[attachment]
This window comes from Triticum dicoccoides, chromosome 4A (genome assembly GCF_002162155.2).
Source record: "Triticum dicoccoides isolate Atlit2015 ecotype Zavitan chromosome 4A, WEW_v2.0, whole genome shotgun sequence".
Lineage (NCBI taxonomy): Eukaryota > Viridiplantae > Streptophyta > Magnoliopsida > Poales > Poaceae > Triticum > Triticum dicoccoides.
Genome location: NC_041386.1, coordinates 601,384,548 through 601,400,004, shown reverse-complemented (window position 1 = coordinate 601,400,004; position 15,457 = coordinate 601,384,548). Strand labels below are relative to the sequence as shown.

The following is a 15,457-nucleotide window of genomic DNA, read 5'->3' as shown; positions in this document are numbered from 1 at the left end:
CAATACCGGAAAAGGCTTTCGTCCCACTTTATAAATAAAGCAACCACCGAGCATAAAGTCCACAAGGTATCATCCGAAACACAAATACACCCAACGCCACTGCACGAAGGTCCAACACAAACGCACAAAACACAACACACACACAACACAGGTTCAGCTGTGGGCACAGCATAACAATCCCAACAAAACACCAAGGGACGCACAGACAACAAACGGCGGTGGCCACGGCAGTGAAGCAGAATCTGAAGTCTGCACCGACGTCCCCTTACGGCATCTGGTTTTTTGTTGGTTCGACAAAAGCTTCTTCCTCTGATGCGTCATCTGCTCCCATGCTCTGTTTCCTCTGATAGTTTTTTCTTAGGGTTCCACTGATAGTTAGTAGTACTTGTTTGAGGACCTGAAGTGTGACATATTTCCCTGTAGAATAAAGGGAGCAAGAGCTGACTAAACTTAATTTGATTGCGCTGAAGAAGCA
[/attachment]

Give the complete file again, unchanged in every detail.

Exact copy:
This window comes from Triticum dicoccoides, chromosome 4A (genome assembly GCF_002162155.2).
Source record: "Triticum dicoccoides isolate Atlit2015 ecotype Zavitan chromosome 4A, WEW_v2.0, whole genome shotgun sequence".
Lineage (NCBI taxonomy): Eukaryota > Viridiplantae > Streptophyta > Magnoliopsida > Poales > Poaceae > Triticum > Triticum dicoccoides.
Genome location: NC_041386.1, coordinates 601,384,548 through 601,400,004, shown reverse-complemented (window position 1 = coordinate 601,400,004; position 15,457 = coordinate 601,384,548). Strand labels below are relative to the sequence as shown.

The following is a 15,457-nucleotide window of genomic DNA, read 5'->3' as shown; positions in this document are numbered from 1 at the left end:
CAATACCGGAAAAGGCTTTCGTCCCACTTTATAAATAAAGCAACCACCGAGCATAAAGTCCACAAGGTATCATCCGAAACACAAATACACCCAACGCCACTGCACGAAGGTCCAACACAAACGCACAAAACACAACACACACACAACACAGGTTCAGCTGTGGGCACAGCATAACAATCCCAACAAAACACCAAGGGACGCACAGACAACAAACGGCGGTGGCCACGGCAGTGAAGCAGAATCTGAAGTCTGCACCGACGTCCCCTTACGGCATCTGGTTTTTTGTTGGTTCGACAAAAGCTTCTTCCTCTGATGCGTCATCTGCTCCCATGCTCTGTTTCCTCTGATAGTTTTTTCTTAGGGTTCCACTGATAGTTAGTAGTACTTGTTTGAGGACCTGAAGTGTGACATATTTCCCTGTAGAATAAAGGGAGCAAGAGCTGACTAAACTTAATTTGATTGCGCTGAAGAAGCA